Stressed? Entrepreneurs are ready to help you float your troubles awayBlog » Stressed? Entrepreneurs are ready to help you float your troubles away
Jul 28, 2015, 6:39am PDT Updated Jul 28, 2015, 7:25am PDT
Staff Writer and Social Engagement Manager
Sacramento Business Journal
Quick, cast your bets. Will the Sacramento area’s growing list of floatation therapy businesses sink or swim?
Earlier this year, the Business Journal told you about True Rest Float Spa in Roseville, which encourages customers to relax by floating in a special solution of water that includes about 1,000 pounds of Epsom salt.
If you’re confused, get used to it. This method of relaxation isn’t going away, at least for now. In January, one of the owners of True Rest in Roseville said he’d eventually like to open additional locations. There’s at least one other floatation therapy business open in the region: Internal Wisdom in Folsom.
“I went once and I was hooked. I’m hooked on the euphoric sense of peace that you have when you leave,” Ashley Horan, a co-founder of The Floatery, said while describing floatation therapy.
Horan is looking for an approximately 2,100-square-foot space for the business, focusing on Curtis Park and Land Park. She’s an entrepreneur who advanced in this year’s Calling All Dreamers retail business plan competition by pitching a separate idea, a 3D photography studio.
Horan hasn’t completely abandoned that idea, but calls floatation therapy her “true calling.” She’s drawn to the potential benefits of floating, which proponents say range from physical pain relief to emotional healing. At The Floatery, Horan plans to include a float room designed for people with disabilities.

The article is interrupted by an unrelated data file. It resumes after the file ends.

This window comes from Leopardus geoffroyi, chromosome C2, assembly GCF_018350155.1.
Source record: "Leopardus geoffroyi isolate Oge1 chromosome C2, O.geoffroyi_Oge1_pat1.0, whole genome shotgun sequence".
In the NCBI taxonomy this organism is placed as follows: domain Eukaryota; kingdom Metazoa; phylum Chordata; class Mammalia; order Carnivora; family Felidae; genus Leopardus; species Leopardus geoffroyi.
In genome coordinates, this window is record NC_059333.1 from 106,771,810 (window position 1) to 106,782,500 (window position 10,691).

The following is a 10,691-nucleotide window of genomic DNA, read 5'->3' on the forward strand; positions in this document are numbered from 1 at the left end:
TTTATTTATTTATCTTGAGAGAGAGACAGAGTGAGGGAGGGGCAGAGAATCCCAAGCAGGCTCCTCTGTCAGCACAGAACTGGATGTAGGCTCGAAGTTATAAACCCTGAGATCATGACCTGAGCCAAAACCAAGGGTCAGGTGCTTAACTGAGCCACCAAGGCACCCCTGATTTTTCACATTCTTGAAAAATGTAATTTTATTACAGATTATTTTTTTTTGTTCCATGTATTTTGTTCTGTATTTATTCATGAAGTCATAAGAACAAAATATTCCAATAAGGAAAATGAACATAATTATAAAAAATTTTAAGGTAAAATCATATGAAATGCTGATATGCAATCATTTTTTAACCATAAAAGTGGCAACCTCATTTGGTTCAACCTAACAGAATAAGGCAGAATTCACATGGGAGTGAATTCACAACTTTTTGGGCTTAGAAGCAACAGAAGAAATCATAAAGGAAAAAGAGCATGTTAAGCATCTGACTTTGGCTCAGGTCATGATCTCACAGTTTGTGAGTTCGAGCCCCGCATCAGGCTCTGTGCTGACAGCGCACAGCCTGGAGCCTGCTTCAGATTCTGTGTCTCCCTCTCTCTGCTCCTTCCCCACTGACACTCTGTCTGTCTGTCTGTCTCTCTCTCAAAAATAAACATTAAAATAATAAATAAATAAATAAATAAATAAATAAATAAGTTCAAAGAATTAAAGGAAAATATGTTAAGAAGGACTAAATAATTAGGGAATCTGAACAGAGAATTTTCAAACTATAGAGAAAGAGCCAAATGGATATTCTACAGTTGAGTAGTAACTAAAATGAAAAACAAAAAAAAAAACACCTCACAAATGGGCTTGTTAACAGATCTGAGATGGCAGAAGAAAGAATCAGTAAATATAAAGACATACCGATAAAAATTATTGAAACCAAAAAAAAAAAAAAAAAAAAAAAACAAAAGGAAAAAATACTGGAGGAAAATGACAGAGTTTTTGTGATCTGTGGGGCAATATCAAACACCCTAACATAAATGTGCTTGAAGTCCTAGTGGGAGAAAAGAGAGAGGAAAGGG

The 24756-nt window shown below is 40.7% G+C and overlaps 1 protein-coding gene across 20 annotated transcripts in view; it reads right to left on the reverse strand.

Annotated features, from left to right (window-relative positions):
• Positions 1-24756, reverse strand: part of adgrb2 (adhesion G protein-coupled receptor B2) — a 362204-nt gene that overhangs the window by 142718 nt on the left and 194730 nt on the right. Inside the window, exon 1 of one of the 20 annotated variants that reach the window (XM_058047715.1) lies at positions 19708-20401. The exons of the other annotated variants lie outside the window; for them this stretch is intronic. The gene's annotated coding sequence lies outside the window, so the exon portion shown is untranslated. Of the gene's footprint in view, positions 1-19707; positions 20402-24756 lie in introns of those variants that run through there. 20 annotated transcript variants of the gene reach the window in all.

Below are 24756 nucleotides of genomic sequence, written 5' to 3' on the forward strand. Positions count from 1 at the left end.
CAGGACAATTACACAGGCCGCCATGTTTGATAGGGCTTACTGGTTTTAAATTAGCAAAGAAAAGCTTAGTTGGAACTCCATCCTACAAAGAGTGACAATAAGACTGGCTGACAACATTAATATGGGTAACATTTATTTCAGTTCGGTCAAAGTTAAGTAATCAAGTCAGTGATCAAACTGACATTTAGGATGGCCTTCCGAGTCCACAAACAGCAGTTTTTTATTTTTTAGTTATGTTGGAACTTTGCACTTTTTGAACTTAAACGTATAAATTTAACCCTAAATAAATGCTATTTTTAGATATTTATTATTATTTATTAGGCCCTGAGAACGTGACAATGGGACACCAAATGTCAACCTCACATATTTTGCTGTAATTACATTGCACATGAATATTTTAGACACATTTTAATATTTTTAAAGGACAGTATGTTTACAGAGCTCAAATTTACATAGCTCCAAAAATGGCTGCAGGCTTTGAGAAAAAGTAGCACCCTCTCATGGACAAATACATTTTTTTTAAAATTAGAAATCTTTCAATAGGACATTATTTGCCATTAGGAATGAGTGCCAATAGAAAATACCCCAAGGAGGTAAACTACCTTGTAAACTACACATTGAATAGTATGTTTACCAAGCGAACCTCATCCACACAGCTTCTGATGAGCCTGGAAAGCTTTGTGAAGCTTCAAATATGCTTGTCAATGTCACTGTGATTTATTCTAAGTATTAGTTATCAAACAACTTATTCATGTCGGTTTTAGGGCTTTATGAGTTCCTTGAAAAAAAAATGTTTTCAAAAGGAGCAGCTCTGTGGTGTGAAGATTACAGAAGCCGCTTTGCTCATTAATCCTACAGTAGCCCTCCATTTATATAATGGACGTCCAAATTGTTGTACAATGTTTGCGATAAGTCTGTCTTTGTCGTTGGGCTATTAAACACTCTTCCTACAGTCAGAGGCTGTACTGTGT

Floatation therapy uses a pool of water that’s not nearly as deep as your backyard pool. The “pods” at True Rest use just 10 inches of water. And to calm fears about cleanliness — and water conservation — Horan said she plans to have an elaborate sanitation process at The Floatery so water can be reused.
The term “sensory deprivation” is applied often floatation therapy, but Horan prefers a less intimidating term: “meditative state of reality.” She plans to encourage customers to let their mind and body take a vacation.
Horan said she’ll separate The Floatery from similar businesses by focusing on “float rooms,” which let customers float in a bigger space than the commonly used float pods that Mashable called“adult-sized wombs.”
Floatation therapy sessions generally last about an hour and cost at least $50, sometimes more. Horan plans to charge $50 for a 90-minute session.
It’s not exactly a new idea. Floatation therapy had surge of popularity in the late 1970s, “but the practice waned in the late 1980s as the HIV/AIDS epidemic hit the U.S.,” the Associated Press reported in June. But that’s changing, perhaps due to heightened acceptance of alternative healing methods.
“Sacramento’s more progressive. These centers are opening in more progressive places,” Horan said.